In an odd twist on the Middle East peace process, King Hussein of Jordan has been named the recipient of two peace awards: one named after the Simon Wiesenthal Center and its Museum of Tolerance, the other named after controversial U.N. and Austrian leader Kurt Waldheim.
The king has accepted an invitation to visit the Los Angeles-based Wiesenthal Center and accept the award this year, possibly as early as May. Rabbi Marvin Hier, dean of the center, extended the invitation to Hussein and his wife, Queen Noor, on Tuesday at the royal palace in Amman.
Hier paid tribute to the king’s commitment to peace, as exemplified by the peace treaty he signed with Israel last fall.
While offering the invitation, Hier spoke to fears that an increasingly isolationist U.S. Congress would make the “tragic error” of slashing aid to those “who have taken the greatest risks for peace” in the Middle East. A congressional committee last week cut a proposed White House aid package of $275 million to Jordan next year down to $50 million.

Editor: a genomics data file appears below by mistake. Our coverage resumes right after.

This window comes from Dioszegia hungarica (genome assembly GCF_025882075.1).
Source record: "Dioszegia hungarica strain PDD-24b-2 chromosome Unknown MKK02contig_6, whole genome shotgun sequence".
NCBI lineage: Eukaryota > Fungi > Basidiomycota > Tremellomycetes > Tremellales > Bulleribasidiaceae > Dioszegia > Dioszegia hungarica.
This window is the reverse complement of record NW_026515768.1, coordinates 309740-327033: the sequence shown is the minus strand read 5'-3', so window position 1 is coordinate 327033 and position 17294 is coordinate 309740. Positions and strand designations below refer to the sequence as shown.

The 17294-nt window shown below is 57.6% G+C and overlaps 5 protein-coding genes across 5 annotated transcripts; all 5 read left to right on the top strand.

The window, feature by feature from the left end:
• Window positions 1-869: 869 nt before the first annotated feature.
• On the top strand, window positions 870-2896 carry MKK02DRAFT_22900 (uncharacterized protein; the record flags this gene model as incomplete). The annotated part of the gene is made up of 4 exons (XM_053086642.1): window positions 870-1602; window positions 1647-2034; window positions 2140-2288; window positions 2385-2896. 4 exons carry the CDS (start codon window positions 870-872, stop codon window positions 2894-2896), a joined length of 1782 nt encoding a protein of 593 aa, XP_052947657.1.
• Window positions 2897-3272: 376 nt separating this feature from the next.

During his visit to Los Angeles, Hussein will give a major address and receive the Museum of Tolerance Peace Award. This is the first time an Arab leader will receive this honor.
Hussein was scheduled to receive another award this Friday: the Waldheim peace prize. The king was reportedly nominated for the prize for his efforts to bring peace to the Middle East, capped by Jordan’s peace treaty with Israel.
However, organizers said Wednesday that the king was too ill to go to the former imperial Hofburg palace in Vienna to receive the award. Hussein spoke to Waldheim by telephone, and reportedly asked for the ceremony to be delayed. The nature of his illness was not disclosed.
During his campaign for the Austrian presidency in 1986, it was revealed that Waldheim, who served as U.N. secretary-general from 1972 to 1981, had concealed facts about his activities during World War II.
As a Nazi intelligence officer stationed in the Balkans, Waldheim has been implicated in the deportations of Jews to forced labor camps and reprisal killings of Yugoslav partisans.
The Friends of Waldheim Institute founded the peace prize “for the solution of conflict” after Waldheim ended his six-year term as Austria’s president in 1992.